This recent concept is a direct consequence of customers' new demands to decarbonize their purchasing. Everyone has become concerned with reducing their own carbon footprint, both in terms ofnew fiscal and regulatory constraints, and in commercial terms, and this Carbon Competitiveness®has also imposed itself on them, particularly in calls for tender.

This is a new component of every company's strategy.

On the other hand, ignoring it means taking the risk of seeing your competitors stand out on this subject, which has become an additional market selection criterion.

It is up to each company to find the balance between reducing greenhouse gas emissions, which is a commercial advantage, and the economic imperatives of traditional competitiveness, including the selling price.

The objective is therefore for the company to display emission factors for its products and services that are lower than those of its competitors, which are also calculated with rigor and compliance.

➡️ ISO 14 067 precisely defines the calculation methods and the control of the results for the calculation of these factors called PCF (Product Carbon Footprint).

The large share of purchasing in these calculations offers a great opportunity to engage with one's own suppliers in a new type of collaboration:

💪The Carbon Competitiveness® of companies depends on those of its suppliers, conditions that of their customers, and generates benefits for all :

  • This is a virtuous dynamic that allows for a lasting relationship of shared progress between the parties.
  • The promise of accelerating a solid low-carbon trajectory, because it involves all stakeholders, is beneficial for everyone, and is essential for our common fight against climate change.

💯 Competitive advantages

Initiating a decarbonization process increases the chances of meeting the new requirements of calls for tenders. Indeed, more and more governments and organizations are including sustainability, decarbonization and environmental criteria in their calls for tender. Companies that can meet these criteria have a better chance of winning these tenders and gaining a competitive advantage.

📃 Compliance with the regulations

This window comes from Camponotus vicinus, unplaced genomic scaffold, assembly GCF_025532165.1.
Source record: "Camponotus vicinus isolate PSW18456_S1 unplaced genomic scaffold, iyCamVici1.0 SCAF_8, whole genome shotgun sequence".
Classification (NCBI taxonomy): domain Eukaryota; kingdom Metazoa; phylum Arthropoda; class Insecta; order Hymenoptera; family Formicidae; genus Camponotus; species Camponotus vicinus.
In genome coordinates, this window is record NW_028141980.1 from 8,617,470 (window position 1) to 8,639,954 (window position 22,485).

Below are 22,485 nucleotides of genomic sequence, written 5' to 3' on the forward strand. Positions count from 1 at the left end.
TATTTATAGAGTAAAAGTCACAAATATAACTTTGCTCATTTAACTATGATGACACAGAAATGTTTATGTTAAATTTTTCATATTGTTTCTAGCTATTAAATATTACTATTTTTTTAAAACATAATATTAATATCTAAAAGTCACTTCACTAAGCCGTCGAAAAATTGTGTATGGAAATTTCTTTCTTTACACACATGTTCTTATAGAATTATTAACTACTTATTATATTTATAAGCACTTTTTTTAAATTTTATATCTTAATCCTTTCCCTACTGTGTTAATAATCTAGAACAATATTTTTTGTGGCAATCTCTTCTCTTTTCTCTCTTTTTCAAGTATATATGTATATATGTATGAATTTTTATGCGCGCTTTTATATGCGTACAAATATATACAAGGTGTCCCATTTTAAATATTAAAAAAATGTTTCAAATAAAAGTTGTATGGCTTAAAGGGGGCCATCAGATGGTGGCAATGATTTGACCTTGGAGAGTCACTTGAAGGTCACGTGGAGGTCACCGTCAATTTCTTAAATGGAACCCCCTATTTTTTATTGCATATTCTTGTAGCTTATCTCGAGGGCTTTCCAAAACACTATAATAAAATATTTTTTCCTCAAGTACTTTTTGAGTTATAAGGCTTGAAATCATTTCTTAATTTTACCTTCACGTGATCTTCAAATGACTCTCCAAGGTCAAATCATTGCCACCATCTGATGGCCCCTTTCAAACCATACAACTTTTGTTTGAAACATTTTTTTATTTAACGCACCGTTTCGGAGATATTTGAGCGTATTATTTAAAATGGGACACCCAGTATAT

The Grenelle II law of July 12, 2010 requires companies with over 500 employees (250 for overseas departments) to carry out their Bilan Carbone®at least every 4 years, and local authorities with over 50,000 inhabitants at least every 3 years.

Decree 2022-982 reinforces and broadens this obligation, as Scope 3 becomes mandatory, as well as the publication of a transition report attesting to the company's low-carbon pathway.

It is therefore in the interest of companies to involve their service providers, who are responsible for most of their Scope 3, so that they indicate their "carbon" performance and choose them in relation to their "Carbon" performance.

In this way, a company can be aware of the environmental and societal consequences of the resources it uses, and change them if it feels they are not being sourced sustainably.

💰 Tax advantages

The future implementation ofcarbon quotasdecided in July 2021 for transport (rapid application for maritime, then road transport) and real estate, the announced end of free quotas, and the arrival in 2025 of theCarbon Import Tax voted by Europe leads to a new requirement of precise calculations and opposable to third parties, and proven emission reductions.

Indeed, the future Carbon Tax Base®will be reduced; it could represent large sums of money for those who have not already committed to reducing their GHG emissions, the basis for these new taxes.

💬 Client testimony from Samuel Réthoré

As an expert in Purchasing & CSR engineering and Director of missions at the Purchasing Academy, Samuel Réthoré shares with us why it is imperative to integrate CSR issues into a company's global strategy:

samuel réthoré

"Decarbonization of industrial, commercial and tertiary activities is now an imperative and priority goal as demonstrated by heightened regulatory expectations."

Therefore, to anticipate regulatory requirements, organizations need to implement a low-carbon strategy now. Samuel Réthoré explains how the GCI platform is the ideal tool for defining and communicating a low-carbon trajectory:

"Theuser-friendliness of GCI's software solution will allow for quick and easy communication of periodic decarbonization metrics to drive short-, medium- and long-term performance."